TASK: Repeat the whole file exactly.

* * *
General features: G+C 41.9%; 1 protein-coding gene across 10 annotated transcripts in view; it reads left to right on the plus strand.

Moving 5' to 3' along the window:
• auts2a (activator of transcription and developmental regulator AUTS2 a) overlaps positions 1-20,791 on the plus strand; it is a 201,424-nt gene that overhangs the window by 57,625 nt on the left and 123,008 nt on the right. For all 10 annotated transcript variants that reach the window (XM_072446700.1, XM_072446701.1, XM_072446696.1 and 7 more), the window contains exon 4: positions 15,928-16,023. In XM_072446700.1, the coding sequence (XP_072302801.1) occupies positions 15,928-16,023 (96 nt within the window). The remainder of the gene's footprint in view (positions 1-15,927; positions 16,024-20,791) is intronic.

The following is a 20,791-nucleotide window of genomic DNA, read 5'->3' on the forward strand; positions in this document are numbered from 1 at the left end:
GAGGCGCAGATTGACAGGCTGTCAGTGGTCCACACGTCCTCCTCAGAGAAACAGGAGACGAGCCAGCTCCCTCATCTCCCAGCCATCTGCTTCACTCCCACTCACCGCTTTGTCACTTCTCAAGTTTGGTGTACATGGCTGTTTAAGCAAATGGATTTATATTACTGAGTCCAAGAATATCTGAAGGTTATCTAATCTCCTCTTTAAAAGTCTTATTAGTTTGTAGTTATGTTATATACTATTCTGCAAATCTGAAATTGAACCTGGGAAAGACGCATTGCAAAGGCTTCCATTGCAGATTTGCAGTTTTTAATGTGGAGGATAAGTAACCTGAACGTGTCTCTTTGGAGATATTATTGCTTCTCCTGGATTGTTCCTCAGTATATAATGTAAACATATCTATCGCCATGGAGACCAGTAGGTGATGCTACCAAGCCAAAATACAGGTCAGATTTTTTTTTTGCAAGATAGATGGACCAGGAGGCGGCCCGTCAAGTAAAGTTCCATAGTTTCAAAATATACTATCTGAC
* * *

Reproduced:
General features: G+C 41.9%; 1 protein-coding gene across 10 annotated transcripts in view; it reads left to right on the plus strand.

Moving 5' to 3' along the window:
• auts2a (activator of transcription and developmental regulator AUTS2 a) overlaps positions 1-20,791 on the plus strand; it is a 201,424-nt gene that overhangs the window by 57,625 nt on the left and 123,008 nt on the right. For all 10 annotated transcript variants that reach the window (XM_072446700.1, XM_072446701.1, XM_072446696.1 and 7 more), the window contains exon 4: positions 15,928-16,023. In XM_072446700.1, the coding sequence (XP_072302801.1) occupies positions 15,928-16,023 (96 nt within the window). The remainder of the gene's footprint in view (positions 1-15,927; positions 16,024-20,791) is intronic.

The following is a 20,791-nucleotide window of genomic DNA, read 5'->3' on the forward strand; positions in this document are numbered from 1 at the left end:
GAGGCGCAGATTGACAGGCTGTCAGTGGTCCACACGTCCTCCTCAGAGAAACAGGAGACGAGCCAGCTCCCTCATCTCCCAGCCATCTGCTTCACTCCCACTCACCGCTTTGTCACTTCTCAAGTTTGGTGTACATGGCTGTTTAAGCAAATGGATTTATATTACTGAGTCCAAGAATATCTGAAGGTTATCTAATCTCCTCTTTAAAAGTCTTATTAGTTTGTAGTTATGTTATATACTATTCTGCAAATCTGAAATTGAACCTGGGAAAGACGCATTGCAAAGGCTTCCATTGCAGATTTGCAGTTTTTAATGTGGAGGATAAGTAACCTGAACGTGTCTCTTTGGAGATATTATTGCTTCTCCTGGATTGTTCCTCAGTATATAATGTAAACATATCTATCGCCATGGAGACCAGTAGGTGATGCTACCAAGCCAAAATACAGGTCAGATTTTTTTTTTGCAAGATAGATGGACCAGGAGGCGGCCCGTCAAGTAAAGTTCCATAGTTTCAAAATATACTATCTGAC